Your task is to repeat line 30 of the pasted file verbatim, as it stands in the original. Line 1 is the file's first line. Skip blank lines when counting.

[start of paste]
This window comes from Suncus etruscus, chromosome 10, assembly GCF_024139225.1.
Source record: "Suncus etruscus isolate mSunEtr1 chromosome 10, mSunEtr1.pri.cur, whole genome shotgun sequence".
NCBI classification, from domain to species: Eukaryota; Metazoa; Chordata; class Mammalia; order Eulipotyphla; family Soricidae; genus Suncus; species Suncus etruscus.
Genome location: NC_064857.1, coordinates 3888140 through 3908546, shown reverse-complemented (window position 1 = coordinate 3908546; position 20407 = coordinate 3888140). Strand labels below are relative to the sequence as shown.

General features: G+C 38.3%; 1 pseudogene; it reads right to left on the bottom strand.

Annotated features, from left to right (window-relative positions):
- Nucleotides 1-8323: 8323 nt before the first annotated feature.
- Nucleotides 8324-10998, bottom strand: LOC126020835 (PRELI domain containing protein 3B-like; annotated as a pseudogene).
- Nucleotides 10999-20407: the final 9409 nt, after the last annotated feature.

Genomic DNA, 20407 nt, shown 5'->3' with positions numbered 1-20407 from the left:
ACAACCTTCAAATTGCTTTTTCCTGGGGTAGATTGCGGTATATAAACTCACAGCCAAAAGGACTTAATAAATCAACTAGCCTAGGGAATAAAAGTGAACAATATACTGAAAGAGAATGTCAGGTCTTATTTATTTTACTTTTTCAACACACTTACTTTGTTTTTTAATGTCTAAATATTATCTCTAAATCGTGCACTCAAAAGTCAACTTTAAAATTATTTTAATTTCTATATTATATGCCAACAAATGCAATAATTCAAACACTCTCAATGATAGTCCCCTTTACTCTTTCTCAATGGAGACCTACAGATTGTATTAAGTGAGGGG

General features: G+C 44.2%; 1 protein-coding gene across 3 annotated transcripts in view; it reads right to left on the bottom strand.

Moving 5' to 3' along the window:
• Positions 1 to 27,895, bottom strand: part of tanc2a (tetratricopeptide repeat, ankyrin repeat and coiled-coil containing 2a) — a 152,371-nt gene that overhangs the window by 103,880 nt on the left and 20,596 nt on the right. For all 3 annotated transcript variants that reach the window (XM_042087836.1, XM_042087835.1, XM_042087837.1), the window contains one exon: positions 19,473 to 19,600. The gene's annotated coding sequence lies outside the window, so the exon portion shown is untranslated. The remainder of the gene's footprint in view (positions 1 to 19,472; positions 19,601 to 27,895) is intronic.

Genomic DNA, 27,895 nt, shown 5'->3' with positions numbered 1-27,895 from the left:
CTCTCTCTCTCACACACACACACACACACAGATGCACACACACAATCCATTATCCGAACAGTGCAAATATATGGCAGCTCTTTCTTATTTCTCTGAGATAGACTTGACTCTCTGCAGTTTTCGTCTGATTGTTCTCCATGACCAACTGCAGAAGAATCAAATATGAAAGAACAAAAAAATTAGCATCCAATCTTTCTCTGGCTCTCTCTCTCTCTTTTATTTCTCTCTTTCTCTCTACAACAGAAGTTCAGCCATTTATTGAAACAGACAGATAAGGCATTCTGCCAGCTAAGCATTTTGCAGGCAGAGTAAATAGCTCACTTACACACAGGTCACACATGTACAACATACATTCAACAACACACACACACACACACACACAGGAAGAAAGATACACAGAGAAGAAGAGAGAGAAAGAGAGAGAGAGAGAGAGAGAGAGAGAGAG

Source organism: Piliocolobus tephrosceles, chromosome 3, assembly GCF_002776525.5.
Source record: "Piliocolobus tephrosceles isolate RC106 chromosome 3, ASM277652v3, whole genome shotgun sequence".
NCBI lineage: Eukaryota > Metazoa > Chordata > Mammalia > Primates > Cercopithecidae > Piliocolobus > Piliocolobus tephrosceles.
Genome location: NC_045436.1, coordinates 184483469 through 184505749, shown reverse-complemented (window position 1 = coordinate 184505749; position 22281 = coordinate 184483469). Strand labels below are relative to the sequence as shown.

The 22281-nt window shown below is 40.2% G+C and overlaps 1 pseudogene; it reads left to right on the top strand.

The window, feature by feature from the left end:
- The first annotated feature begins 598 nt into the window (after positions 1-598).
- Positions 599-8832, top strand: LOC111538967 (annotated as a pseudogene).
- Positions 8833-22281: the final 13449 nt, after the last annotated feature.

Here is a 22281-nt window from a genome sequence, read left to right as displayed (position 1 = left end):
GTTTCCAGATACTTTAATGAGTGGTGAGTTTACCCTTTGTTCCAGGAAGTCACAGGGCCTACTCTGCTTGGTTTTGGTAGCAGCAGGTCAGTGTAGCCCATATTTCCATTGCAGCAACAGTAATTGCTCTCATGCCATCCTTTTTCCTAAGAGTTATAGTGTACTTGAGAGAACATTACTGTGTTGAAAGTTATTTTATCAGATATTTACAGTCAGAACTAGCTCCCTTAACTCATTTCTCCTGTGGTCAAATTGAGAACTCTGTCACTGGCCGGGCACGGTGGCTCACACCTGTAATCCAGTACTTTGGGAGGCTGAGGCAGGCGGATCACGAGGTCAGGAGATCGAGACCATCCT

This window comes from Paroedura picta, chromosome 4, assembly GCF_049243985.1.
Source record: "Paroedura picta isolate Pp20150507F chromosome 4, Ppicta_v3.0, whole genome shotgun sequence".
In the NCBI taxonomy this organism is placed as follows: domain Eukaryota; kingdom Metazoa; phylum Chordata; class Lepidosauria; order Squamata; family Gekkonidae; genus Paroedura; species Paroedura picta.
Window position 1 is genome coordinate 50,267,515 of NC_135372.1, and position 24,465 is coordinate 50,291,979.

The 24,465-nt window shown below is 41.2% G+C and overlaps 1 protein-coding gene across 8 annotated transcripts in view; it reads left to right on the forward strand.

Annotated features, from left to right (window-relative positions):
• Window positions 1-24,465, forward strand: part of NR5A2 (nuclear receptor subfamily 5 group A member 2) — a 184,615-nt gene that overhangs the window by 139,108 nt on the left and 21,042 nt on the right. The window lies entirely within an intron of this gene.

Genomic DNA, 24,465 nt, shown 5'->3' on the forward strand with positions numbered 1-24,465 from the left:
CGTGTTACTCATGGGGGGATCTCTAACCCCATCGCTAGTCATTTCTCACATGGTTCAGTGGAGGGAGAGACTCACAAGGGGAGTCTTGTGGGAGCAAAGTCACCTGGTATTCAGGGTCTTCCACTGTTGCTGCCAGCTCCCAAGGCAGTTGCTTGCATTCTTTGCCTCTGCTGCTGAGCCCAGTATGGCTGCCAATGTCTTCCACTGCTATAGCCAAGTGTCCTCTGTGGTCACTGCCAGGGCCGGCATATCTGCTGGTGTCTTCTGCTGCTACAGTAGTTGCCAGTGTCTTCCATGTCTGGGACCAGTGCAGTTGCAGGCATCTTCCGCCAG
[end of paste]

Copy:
In the NCBI taxonomy this organism is placed as follows: domain Eukaryota; kingdom Metazoa; phylum Chordata; class Lepidosauria; order Squamata; family Gekkonidae; genus Paroedura; species Paroedura picta.